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Seeking To Restore Due Process, Betsy DeVos Issues Final Title IX Rule On Sexual Misconduct


The Education Department issued new Title IX guidelines on campus sexual assault this week, set to take effect Aug. 14. Secretary Betsy DeVos made the announcement on Wednesday, two-and-a-half years after rescinding the Obama administration’s controversial Title IX rules. As she unveiled the changes, DeVos said her policy would “strengthen Title IX protections for all students” and create “a transparent, reliable adjudication process.”

“Too many students have lost access to their education because their school inadequately responded when a student filed a complaint of sexual harassment or sexual assault,” the secretary said in a statement. “This new regulation requires schools to act in meaningful ways to support survivors of sexual misconduct, without sacrificing important safeguards to ensure a fair and transparent process.”

The Obama-era guidelines, issued in the form of a 2011 Dear Colleague letter, drew backlash from both the left and right for creating confusion on campuses nationwide, interfering with due process rights of accused students—many of whom ultimately won court cases—and setting low evidentiary standards. Feminist groups favored the Obama rule, and have staunchly opposed DeVos’s reform efforts.

Outlined in a 2,000-page document released Wednesday, the new guidelines make changes to the previous rule on multiple fronts. Schools are now required to adjudicate claims with live hearings in which alleged victims and perpetrators can be cross-examined. (With the exception of K-12 cases.) They are able to apply either the “preponderance of the evidence” or “clear and convincing” standard on their campus so long as the same standard is applied to their own employees. They are also required to investigate alleged misconduct that takes place on campus, or more broadly, within their programs and activities, like a fraternity or sorority house.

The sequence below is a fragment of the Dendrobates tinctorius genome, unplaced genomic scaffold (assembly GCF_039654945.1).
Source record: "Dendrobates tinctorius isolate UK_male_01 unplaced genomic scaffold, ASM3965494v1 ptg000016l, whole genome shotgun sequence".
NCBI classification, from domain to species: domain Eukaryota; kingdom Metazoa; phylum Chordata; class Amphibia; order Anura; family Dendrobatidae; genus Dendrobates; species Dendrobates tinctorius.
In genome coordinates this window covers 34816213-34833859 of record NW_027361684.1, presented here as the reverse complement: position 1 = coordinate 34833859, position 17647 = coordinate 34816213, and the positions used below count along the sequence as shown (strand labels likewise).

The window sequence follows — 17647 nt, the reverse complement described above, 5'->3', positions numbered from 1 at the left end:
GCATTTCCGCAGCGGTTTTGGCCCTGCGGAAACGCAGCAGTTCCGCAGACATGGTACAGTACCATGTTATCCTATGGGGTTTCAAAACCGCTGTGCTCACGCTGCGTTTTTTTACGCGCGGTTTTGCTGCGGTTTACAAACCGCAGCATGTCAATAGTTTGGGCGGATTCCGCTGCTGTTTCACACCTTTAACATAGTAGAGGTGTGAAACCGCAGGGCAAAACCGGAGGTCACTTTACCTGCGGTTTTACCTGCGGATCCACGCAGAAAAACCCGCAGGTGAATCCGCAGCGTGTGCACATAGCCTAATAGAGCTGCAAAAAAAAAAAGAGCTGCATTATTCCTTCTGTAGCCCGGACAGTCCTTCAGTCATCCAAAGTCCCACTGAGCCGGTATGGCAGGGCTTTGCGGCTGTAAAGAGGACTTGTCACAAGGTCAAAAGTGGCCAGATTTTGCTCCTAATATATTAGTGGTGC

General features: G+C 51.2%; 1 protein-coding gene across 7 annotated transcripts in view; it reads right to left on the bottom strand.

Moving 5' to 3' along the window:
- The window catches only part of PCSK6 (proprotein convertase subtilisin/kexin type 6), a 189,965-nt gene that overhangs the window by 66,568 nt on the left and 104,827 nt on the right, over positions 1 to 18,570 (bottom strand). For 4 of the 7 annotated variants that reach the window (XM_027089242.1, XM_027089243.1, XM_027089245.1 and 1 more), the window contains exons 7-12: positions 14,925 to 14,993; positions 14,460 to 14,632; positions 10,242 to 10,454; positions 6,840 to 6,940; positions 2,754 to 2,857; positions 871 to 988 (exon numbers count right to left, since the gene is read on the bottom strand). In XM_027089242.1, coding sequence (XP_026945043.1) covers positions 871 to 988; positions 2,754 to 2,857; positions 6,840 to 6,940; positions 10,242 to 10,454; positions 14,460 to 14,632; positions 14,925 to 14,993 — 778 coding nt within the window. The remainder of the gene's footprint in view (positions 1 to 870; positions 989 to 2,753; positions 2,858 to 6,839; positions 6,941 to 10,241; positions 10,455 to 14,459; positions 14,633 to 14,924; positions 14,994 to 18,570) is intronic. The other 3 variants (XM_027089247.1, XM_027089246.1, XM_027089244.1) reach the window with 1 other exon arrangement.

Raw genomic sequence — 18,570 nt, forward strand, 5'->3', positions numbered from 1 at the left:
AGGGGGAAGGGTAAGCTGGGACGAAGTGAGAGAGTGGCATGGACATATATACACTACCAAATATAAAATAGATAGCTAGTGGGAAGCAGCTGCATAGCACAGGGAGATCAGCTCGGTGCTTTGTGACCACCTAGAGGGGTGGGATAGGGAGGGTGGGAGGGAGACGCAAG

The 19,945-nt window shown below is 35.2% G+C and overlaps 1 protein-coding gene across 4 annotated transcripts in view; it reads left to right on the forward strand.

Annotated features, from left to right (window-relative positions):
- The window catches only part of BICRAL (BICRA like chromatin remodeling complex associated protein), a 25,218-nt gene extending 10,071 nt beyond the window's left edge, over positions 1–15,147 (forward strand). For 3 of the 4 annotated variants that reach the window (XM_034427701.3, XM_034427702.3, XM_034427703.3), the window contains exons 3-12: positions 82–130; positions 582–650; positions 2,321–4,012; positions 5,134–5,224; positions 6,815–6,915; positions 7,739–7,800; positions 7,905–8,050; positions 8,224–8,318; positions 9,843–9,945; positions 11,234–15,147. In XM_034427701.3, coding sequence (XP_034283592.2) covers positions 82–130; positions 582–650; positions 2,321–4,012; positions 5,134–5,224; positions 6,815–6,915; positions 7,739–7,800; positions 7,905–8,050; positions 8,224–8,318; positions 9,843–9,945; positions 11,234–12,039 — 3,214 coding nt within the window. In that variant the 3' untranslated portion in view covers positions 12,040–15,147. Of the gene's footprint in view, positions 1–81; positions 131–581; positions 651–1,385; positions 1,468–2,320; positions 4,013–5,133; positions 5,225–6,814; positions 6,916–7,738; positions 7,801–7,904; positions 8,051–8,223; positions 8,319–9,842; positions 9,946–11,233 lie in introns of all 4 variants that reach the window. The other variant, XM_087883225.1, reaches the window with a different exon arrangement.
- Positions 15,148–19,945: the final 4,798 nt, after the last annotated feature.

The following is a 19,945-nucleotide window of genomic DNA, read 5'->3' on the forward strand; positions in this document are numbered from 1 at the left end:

As Robby Soave notes, the guideline requires that “the final decision maker must be a different person than the investigator” in campuses’ adjudication processes, a shift from the single-investigator model. The rules apply to online harassment as well, which is of particular relevance as schools decide whether to open their doors back up this fall amid the coronavirus pandemic.

A senior department official told reporters during a Wednesday briefing that the rule uses “three buckets” to define sexual harassment: quid pro quo harassment, sex crimes, and unwelcome conduct of sexual nature. Describing the third as a “catch-all” category, the official said it includes “any unwelcome conduct of a sexual nature, determined by a reasonable person to be so severe, pervasive, and objectively offensive, that it effectively denies the person equal educational access.” That narrows the definition from the Obama-era outline, which was simply “any unwelcome conduct of a sexual nature.”

DeVos anticipated backlash on a Wednesday press call, having received plenty of it for her Title IX reform efforts since 2017. “I know many will unfortunately offer you scare quotes and half-truths in attempts to undercut this rule,” she acknowledged, encouraging journalists to read the “plain text” of the guidelines, which she argued any “objective” analysis would determine to be fair.

The Obama rule, DeVos said, “simply was not working.” The secretary described the guidelines she rescinded as “a failed approach” that created “kangaroo courts.”

“When I came into office, I knew from the beginning that this was an issue we were going to have to address,” DeVos recalled.

The final rule was issued after the Education Department pored over more than 124,000 public comments, which officials noted led the changes in the new guidelines. According to a department official, one such change is that “In K-12, notice to any school employee puts the school on notice and the school must respond.”

“In higher ed.,” they added, “notice to the Title IX coordinator or to any official with authority to take corrective measures, is what puts the school on the hook for a response. And that allows institutions of higher education to allow some of their employees to be confidential resources for college students to discuss or disclose sexual harassment, without automatically triggering a mandatory report to the Title IX office.”

The changes are significant, codifying procedures across the broad range of sexual misconduct investigations under Title IX. “Students who are subjected to sexual misconduct deserve deliberate and decisive action that carries the force of law,” DeVos insisted.